July 2013

Michael Rynowecer writes as “The Mad Clientist” and his latest post, Outtakes for the Client Service Laboratory makes you wonder just what kind of drug-induced haze so many seem to live in.  Take these two examples:

  1. A partner in an AmLaw 50 law firm conducted a client feedback interview with a large client. This same partner sent a single, separate invoice for the time for the interview—$1,042—clearly labeled as such.
  2. “I received a call from someone (one of my attorneys) who asked me if I wanted them to do something for me. I said, ‘No’ and they billed me $400 for the phone call.”
    –General Counsel, Fortune 1000 Retailer

Is it possible for  lawyer to be so desperate for billable hours that he or she would do something quite as stupid as done either of these examples? Or is it just good old-fashioned dumber-than-a-box-of-rocks stuff?

The latest insight from my partner, Nicole Auerbach, in her monthly feature, Insights From The Corner Office (even though she voluntarily gave up her corner office for more windows and a better view):

It is commonly held that people with mentors progress faster and are more satisfied with their careers than those without mentors.  It will probably come as no surprise to learn that women are less likely to be mentored in the work place than men. Perhaps this is because people are inherently drawn to those who remind them of themselves, and men still hold the majority of positions that would lend themselves to being a “mentor.” Couple that with the often-unspoken issues that can arise when a more-senior man spends one-on-one time with a younger woman, and we can see why many women may never have what they would call a “true” mentor. Does that mean upward mobility is impossible? Not at all.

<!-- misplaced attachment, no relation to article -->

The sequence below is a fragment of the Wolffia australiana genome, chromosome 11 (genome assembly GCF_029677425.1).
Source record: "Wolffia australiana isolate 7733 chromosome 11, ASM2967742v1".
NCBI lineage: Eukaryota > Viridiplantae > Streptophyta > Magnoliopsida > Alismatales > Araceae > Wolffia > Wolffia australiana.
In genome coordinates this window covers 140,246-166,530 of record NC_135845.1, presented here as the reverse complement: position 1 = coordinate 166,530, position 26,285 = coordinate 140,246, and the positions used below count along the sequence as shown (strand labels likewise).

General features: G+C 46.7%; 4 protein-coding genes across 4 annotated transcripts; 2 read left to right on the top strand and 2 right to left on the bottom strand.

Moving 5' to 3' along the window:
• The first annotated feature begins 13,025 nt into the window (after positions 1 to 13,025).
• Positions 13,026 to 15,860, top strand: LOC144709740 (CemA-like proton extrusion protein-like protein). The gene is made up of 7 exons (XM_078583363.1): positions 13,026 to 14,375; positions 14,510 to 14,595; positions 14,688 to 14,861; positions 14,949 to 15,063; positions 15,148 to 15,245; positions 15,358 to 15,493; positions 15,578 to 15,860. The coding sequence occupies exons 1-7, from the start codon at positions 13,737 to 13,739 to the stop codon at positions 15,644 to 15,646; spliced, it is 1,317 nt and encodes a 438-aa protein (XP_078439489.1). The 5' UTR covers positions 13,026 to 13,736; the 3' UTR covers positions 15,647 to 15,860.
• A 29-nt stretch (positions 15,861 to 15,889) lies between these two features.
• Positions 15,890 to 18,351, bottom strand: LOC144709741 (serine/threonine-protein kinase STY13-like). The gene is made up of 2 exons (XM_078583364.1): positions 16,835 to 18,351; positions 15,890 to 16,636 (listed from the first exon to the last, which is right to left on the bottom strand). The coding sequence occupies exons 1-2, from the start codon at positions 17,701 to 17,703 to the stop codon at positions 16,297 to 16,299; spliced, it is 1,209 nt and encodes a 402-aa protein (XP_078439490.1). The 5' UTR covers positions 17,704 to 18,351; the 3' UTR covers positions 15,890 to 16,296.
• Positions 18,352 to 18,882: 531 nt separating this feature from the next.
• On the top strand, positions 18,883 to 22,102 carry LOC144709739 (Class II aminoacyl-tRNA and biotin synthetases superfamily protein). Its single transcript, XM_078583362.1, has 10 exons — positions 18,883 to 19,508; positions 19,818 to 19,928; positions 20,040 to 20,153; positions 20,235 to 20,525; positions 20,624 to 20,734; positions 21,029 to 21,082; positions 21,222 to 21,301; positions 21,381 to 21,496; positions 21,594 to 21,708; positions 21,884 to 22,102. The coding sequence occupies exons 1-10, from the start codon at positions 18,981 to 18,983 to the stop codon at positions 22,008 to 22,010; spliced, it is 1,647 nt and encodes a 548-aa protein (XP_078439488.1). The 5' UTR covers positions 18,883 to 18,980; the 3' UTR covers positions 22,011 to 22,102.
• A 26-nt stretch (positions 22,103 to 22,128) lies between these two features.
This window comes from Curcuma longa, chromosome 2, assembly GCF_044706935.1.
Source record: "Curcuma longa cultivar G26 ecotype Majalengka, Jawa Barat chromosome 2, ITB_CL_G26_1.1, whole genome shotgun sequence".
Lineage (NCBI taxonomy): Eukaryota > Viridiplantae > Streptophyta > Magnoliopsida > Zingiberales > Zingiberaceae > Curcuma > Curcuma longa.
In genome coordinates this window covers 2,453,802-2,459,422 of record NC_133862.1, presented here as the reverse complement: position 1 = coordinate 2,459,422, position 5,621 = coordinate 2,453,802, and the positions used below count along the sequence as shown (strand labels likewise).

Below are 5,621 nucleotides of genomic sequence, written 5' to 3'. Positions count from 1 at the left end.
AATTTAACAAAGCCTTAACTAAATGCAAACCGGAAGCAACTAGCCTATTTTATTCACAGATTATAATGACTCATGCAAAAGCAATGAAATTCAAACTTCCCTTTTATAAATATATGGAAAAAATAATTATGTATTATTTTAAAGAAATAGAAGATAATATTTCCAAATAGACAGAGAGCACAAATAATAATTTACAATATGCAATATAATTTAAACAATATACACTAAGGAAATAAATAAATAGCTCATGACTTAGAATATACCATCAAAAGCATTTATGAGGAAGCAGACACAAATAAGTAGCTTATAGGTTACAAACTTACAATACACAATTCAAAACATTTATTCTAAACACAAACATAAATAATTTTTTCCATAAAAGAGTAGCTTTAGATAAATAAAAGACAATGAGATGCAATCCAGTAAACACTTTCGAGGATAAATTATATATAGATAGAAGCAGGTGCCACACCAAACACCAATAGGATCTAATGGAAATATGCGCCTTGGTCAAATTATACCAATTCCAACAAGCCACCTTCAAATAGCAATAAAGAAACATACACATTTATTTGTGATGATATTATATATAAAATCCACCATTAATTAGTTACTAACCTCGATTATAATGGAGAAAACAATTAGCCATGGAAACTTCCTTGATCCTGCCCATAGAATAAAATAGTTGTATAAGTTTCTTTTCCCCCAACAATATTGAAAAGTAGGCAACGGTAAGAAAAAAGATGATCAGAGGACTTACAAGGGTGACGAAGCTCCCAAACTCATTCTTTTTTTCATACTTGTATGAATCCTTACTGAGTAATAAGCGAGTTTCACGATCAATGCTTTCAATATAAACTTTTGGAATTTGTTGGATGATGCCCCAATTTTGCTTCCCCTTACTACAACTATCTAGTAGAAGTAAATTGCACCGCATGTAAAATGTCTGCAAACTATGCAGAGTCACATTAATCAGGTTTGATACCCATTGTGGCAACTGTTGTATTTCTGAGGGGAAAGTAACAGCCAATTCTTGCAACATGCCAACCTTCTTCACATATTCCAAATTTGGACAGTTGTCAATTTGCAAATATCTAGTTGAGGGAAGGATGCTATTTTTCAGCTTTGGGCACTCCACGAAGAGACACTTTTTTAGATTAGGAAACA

There is no reason why there can’t be a conglomeration of people who end up serving as mentors. In fact, if we acknowledge that one person rarely exhibits all of the traits that we most want to emulate, the idea of a patchwork mentor becomes that much more appealing. Looking back, that’s exactly what I had.

Read the rest of Nicole’s post at The Legal Balance.  You can also catch her wit and wisdom in her periodic tweets, @ValoremNic.

 

PS–She’s right!